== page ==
Cats In Spaaaaace!

The cat is on the floor, looking up at me and yelling as I type this. My original plan was for a piece on ‘Pets In Space’, but she’s threatened to vomit on my bed, under the covers, if I don’t focus solely on cats. Why? Because cats are better than dogs. I am typing this of my own free will. Please send salmon.

In all seriousness though, even dog lovers have to admit that cats would make better pets aboard a space craft: they don’t require as much food as any but the smallest dogs, unlike many dog breeds they don’t need a lot of space to run around, and they’re great at catching the rodents chewing on the cables of the life-support system.

Now, with that debate settled, let’s look at some of the best cats in space across literature, comics, film, and video games.

 

The Kilrathi from Wing Commander

Wing Commander is a series of classic, well-regarded space combat games, and one, well, poorly-regarded film. For comparison, 1994’s Wing Commander III featured Full Motion Video cutscenes with a cast that included Mark Hamill, Malcom McDowell, and John Rhys-Davies, while 1999’s Wing Commander film starred… Freddie Prinze Jr.

But we’re not here to talk about humans and their command of wings, we’re here to talk about cats. With Wing Commander we aren’t talking about cuddly-yet-vicious pets, no, we’re talking about the Kilrathi – a sentient race of glorious, bipedal cat people!

Just look at all that majesty! These warriors are 2 metres tall, with teeth and claws to match, and are far stronger – and fluffier – than humans. At this stage, I’m not sure if they poop in a box, but they sure as heck can develop interstellar travel, build a galaxy-spanning empire, and go to war against those pesky shaved apes (that’s us, BTW).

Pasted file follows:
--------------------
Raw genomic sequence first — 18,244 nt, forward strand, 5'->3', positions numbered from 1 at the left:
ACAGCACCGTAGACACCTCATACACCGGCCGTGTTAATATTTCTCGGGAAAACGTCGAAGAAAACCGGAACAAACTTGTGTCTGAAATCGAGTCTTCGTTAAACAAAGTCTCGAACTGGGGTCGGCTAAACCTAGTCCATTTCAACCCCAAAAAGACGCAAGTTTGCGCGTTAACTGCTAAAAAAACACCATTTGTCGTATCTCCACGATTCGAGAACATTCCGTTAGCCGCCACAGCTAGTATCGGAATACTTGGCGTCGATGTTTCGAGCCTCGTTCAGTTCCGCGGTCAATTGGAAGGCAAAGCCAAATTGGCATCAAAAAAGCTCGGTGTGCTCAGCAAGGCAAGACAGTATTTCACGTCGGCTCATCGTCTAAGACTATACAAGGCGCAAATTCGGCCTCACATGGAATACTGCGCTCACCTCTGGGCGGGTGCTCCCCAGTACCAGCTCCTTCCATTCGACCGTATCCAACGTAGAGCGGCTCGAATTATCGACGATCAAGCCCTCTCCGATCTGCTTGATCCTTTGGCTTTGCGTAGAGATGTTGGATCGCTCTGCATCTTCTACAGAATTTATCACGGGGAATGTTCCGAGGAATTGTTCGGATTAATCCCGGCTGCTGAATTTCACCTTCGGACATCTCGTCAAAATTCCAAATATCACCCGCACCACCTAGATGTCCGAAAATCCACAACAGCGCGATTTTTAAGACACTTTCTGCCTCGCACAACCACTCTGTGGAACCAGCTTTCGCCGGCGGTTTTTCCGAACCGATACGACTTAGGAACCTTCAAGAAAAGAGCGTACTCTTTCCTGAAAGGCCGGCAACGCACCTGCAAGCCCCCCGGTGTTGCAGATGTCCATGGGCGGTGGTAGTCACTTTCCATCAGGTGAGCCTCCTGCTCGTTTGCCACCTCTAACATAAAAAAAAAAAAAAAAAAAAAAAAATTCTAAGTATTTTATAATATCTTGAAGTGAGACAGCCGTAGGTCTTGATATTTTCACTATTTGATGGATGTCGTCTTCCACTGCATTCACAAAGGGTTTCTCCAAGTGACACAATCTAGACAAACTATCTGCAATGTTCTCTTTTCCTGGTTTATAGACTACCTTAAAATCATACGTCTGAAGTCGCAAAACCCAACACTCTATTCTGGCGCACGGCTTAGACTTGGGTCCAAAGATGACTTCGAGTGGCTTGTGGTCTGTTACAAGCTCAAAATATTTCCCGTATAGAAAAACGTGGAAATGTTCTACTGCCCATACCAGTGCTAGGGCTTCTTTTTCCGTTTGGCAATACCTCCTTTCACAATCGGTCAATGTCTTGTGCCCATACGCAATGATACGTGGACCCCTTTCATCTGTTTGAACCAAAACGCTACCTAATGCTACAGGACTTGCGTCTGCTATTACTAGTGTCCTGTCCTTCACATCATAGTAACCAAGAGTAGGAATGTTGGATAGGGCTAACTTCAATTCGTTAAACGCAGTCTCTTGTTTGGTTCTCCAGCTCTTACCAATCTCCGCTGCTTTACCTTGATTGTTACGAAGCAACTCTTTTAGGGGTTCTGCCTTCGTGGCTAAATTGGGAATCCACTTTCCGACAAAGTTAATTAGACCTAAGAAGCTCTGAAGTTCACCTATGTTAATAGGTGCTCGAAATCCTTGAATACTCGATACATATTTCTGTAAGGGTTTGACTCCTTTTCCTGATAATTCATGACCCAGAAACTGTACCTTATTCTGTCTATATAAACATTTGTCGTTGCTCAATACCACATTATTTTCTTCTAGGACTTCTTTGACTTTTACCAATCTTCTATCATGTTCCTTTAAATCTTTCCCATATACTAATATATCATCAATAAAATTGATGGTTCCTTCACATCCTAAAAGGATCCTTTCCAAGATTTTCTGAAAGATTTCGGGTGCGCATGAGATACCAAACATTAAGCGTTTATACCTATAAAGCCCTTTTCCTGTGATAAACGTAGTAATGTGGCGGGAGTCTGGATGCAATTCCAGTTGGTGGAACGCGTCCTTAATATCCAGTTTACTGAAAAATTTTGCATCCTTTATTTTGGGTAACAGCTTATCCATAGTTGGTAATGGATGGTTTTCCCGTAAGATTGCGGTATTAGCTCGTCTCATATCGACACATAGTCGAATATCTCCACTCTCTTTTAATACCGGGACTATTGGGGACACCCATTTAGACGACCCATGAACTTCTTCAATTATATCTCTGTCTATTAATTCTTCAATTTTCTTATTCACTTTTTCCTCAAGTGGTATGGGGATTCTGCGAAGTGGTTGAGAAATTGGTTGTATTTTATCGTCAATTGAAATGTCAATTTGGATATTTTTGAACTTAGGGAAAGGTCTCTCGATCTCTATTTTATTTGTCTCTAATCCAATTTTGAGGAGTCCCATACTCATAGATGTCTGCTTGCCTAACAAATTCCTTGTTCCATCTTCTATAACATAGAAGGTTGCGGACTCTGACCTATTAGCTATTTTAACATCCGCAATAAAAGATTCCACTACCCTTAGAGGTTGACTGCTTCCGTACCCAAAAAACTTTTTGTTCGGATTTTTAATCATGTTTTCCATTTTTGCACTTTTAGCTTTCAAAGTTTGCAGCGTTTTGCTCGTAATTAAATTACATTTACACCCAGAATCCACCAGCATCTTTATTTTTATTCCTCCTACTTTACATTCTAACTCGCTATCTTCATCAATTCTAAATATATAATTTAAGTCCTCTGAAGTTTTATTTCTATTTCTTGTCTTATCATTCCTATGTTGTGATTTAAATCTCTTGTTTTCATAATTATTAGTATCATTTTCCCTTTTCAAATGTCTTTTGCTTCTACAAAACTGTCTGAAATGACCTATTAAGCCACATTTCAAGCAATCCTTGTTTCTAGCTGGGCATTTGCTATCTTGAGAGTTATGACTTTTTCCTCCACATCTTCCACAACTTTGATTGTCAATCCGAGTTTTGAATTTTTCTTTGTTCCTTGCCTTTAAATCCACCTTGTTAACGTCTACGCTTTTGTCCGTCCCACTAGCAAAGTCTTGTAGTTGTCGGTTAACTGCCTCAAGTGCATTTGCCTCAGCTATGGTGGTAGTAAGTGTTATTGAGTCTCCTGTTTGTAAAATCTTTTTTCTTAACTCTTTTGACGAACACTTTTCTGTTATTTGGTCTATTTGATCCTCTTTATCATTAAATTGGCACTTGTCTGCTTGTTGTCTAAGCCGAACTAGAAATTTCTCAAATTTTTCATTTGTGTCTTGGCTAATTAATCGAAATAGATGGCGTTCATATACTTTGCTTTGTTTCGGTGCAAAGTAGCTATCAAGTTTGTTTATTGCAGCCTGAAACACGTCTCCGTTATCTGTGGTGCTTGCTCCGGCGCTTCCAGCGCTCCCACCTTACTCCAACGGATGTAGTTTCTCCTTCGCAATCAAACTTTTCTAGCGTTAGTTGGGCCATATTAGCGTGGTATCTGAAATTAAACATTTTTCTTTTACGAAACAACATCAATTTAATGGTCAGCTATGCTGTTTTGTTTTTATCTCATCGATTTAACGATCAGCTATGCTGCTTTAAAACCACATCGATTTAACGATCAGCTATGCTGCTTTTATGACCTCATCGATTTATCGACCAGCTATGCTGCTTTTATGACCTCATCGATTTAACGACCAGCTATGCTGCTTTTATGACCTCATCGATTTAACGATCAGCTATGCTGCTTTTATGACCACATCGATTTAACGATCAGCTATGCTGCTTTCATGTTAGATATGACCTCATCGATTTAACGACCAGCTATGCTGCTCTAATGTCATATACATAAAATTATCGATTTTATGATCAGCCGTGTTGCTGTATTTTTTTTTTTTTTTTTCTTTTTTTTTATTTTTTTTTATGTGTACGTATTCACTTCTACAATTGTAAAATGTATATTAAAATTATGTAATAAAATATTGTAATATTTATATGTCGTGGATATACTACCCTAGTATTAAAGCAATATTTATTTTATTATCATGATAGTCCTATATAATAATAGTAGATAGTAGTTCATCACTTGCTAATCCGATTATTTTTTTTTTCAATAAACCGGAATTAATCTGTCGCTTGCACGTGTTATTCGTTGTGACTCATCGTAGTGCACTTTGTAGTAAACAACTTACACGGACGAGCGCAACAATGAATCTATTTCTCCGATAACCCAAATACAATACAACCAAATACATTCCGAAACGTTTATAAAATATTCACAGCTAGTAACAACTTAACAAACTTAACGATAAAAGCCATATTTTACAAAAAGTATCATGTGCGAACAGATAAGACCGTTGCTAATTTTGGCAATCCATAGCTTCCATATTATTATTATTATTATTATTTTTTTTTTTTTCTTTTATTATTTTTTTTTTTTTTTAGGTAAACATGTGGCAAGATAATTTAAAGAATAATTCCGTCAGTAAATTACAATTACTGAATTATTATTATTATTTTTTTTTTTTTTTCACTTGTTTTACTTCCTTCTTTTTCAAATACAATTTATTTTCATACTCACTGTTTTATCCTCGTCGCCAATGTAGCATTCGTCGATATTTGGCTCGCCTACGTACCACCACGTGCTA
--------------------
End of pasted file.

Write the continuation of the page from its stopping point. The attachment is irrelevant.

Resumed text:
Lying Cat from Saga by Brian K. Vaughan & Fiona Staples

Saga is a fantastic science fiction comic written by Brian K. Vaughan and illustrated by Fiona Staples. It’s big, bold, colourful, weird, and well worth your time. Amongst Saga’s cast of characters is The Will, a freelance bounty hunter, with a sidekick cat – appropriately called Lying Cat – who can tell when a person is lying and isn’t shy about calling them out on it. While The Will makes good use of Lying Cat’s ability, half the fun of their interactions is when he’s caught out bluffing by his own pet.

Lying Cat is a unique and entertaining character in a comic full of great characters. Not only that, but some people, for some strange reason, say that Lying Cat is a perfect mascot for politics in 2017. 11/10, would scratch chin and tell truths.

 

Spot from Star Trek: The Next Generation

In Star Trek: TNG the crew of the Enterprise was a varied bunch. As well as the expected vanilla humans, you’ve also got Worf the Klingon, Deanna Troi the half-human, half-Betazoid counsellor, the android Data, and most importantly of all, Data’s pet cat Spot – the heroic feline who saved the crew from a devolution virus (sort of), and (kinda) taught Data how to feel. Beyond that though, I just find it heartening to know that far in the future, when mankind has joined a utopian Federation of alien races, people will still struggle with getting their cats to behave… and that cats will be just as fussy about their food as they are now.